Region's industrial real estate surge is attracting new players to an already crowded market
A surge in population along the Gulf Coast, combined with macro-economic changes in the way goods are distributed to consumers, is fueling a wave of new entrants into the region’s industrial property market.
Most recently, the trend manifest in Industrial Logistics Properties Trust’s $123 million deal for an Amazon-occupied fulfillment center in Ruskin.
The 1.02 million-square-foot distribution center, part of an 18-building portfolio deal sold for an overall $625.3 million by Cole Office & Industrial REIT Inc., marks the affiliate of RMR Group Inc.’s first major industrial real estate purchase in Florida.
Prior to the Ruskin deal, Newton, Mass.-based Industrial Logistics and RMR owned a lone industrial asset in Florida, a 37,000-square-foot building in Miami, according to the company’s website. In all, RMR and its affiliates control more than $30 billion in assets, according to its website.
Likewise, Cole Office & Industrial’s $103.6 million purchase of the Ruskin property in June 2016 was its first in Florida. In the past three years, investors such as Tratt Properties, of Phoenix, and Paul V. Profeta & Associates of New Jersey, and others, have delved into the Central Florida industrial property market for the first time.
Ryan Vaught, an executive managing director at commercial real estate brokerage Colliers International Tampa Bay, says the compressed capitalization rate for the southern Hillsborough County building occupied by Amazon — at 5.22% — and investors’ appetite for top-tier locations reflects the demand for Interstate 4 corridor properties.
“A low five percent cap rate is a significant change from where we were last cycle,” says Vaught. “Well-located real estate is seeing extensive pricing competition.”
Industrial Logistics, which says it acquired the Cole Office portfolio at a 6.4% cap rate overall, assumed a $57 million mortgage as part of the transaction. Company officials did not return telephone calls for comment on the acquisition.
Nationwide, buyers of industrial product are feeling pinched by rising prices, reluctant sellers and a lack of high-quality properties that are meaningfully equipped to handle the rise in e-commerce sales and so-called “last-mile delivery.”
And while more than 400 million square feet of new industrial space is under construction in the U.S., according to National Real Estate Investor, development in the sector in Central Florida has been relatively constrained — despite Florida’s ranking as the third most populous state in the country.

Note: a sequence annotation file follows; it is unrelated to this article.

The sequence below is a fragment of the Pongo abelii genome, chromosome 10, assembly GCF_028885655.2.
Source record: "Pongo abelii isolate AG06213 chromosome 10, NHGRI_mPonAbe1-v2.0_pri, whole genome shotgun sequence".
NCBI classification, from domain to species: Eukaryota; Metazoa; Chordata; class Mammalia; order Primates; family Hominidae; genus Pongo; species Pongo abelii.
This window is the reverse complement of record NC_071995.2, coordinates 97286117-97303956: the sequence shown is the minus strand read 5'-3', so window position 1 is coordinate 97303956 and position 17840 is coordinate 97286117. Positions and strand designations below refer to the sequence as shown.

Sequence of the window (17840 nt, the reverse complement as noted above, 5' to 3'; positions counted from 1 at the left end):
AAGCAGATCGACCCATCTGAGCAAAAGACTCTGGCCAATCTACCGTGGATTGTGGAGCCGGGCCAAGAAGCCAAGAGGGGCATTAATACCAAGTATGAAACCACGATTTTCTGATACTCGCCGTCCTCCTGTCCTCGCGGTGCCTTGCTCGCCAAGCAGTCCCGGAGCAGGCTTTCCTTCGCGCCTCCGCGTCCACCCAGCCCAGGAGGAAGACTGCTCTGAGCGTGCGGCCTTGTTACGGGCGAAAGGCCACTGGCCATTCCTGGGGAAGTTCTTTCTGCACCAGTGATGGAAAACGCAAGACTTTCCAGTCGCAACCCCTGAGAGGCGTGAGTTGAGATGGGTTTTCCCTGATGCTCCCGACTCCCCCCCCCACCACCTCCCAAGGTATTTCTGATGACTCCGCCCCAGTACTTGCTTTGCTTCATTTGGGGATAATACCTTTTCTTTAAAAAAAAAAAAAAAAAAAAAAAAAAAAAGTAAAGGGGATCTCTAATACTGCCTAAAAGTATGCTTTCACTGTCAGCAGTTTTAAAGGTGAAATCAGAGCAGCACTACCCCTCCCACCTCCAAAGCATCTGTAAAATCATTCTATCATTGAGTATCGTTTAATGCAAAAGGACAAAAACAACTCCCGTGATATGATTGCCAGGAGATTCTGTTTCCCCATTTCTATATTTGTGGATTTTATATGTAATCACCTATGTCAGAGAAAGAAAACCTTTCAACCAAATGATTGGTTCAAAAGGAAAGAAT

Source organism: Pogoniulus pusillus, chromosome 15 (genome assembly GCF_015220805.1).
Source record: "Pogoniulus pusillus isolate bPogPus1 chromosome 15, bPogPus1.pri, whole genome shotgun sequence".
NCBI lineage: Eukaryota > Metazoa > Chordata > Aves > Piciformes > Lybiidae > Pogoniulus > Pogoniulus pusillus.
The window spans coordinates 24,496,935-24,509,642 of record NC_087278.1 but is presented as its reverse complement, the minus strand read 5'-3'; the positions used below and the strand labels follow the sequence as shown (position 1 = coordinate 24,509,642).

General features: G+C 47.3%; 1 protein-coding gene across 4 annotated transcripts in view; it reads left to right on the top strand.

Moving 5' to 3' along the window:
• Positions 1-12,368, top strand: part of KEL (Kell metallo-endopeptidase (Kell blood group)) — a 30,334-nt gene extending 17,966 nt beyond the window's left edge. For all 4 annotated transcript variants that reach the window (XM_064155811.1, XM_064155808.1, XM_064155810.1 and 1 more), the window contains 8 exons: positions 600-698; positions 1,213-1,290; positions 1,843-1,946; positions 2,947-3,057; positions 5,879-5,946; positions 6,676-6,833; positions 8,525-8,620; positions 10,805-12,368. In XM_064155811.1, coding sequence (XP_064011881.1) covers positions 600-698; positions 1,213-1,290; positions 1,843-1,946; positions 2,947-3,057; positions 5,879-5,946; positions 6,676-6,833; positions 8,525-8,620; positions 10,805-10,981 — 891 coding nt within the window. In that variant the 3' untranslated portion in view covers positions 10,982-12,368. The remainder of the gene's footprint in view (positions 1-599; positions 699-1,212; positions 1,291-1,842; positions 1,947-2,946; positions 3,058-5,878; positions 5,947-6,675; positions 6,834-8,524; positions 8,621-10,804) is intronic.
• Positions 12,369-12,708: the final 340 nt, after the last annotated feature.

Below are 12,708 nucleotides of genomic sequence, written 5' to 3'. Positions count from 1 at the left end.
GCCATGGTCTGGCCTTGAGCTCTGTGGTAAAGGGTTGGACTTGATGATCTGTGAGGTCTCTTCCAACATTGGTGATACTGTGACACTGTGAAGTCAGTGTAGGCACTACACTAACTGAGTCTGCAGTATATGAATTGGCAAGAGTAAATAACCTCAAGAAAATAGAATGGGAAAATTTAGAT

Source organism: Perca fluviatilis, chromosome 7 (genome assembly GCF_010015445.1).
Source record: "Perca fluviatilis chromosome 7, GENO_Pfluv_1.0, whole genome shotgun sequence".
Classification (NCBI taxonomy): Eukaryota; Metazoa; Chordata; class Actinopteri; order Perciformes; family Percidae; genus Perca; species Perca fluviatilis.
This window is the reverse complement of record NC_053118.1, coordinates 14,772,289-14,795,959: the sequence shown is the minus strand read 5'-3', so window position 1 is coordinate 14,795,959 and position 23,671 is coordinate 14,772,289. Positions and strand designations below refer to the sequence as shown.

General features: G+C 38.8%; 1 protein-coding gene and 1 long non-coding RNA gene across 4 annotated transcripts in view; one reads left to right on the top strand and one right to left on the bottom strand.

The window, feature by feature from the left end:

“Industrial is a preferred asset class among REITs and other institutional buyers, there are simply more buyers than there are sellers and, meanwhile, demand has been strong and the outlook remains strong,” says John Jackson, a director of land and industrial brokerage in commercial real estate brokerage firm Cushman & Wakefield’s Tampa office.
“From an investment perspective, we’re seeing second and sometimes even third rounds of bidding on industrial properties,” Jackson adds. “It’s what’s causing cap rates to continue to go down and new buyers to continue to come into this market from elsewhere.
“It’s a trend we’ve seen for some time now — growth through acquisitions, be they single assets or portfolios — is one way investors are entering this market quickly.”
During its late April inaugural Central Florida Industrial Summit, a Colliers International poll of the gathering’s more than 50 developers and industrial real estate owners — including representatives from Cabot Properties, McCraney Property Co., Exeter, Blue Steel Development and Prologis, to name a few — backed up the shift.
In response to the question “Did your firm own industrial real estate in the Central Florida region 10 years ago?”, 42% indicated they did not.
Another question asked if attendees planned to either buy or sell industrial properties within the region over the next 24 to 36 months. Eighty percent of respondents identified themselves as buyers.
The push to buy modern industrial properties from Tampa eastward into the Interstate 4 corridor also comes amid a change in the way distribution centers are viewed by retailers and logistics firms alike.
As online shopping accelerates consumer desire for quick access to merchandise — and as Amazon and Wal-Mart Stores move to provide same-day delivery — retailers are increasingly viewing their warehouses more as integral parts of their overall supply chain. Previously, goods often sat in warehouses for extended periods until retail locations required updates in inventory.
With e-commerce, distributors are typically replenishing goods more often from warehouses and churning inventory more frequently. They also need to be closer to consumers to meet ramped-up delivery schedules.
Central Florida benefits from the trend because it is within a five-hour’s drive to more than 18 million residents.
“The Sunbelt in general and Tampa to Orlando more specifically have been very active,” Vaught says. “From a distribution standpoint, you need to be either in the I-4 corridor or on or close to Interstate 75 to have an A-plus location, so a lot of investors today are even willing to overpay for properties somewhat to be in a solid position for the future.”
Jackson agrees the industrial landscape has changed as usage has adapted to accommodate e-commerce fulfillment.
“There’s been a tremendous shift of products and inventory away from retail centers to fulfillment centers, and that’s only expected to continue,” he says.
That should bode well for properties such as the 3350 Laurel Ridge Ave. building occupied by Amazon in Ruskin, which opened in 2014 and today employs more than 1,000 workers, Jackson and Vaught say.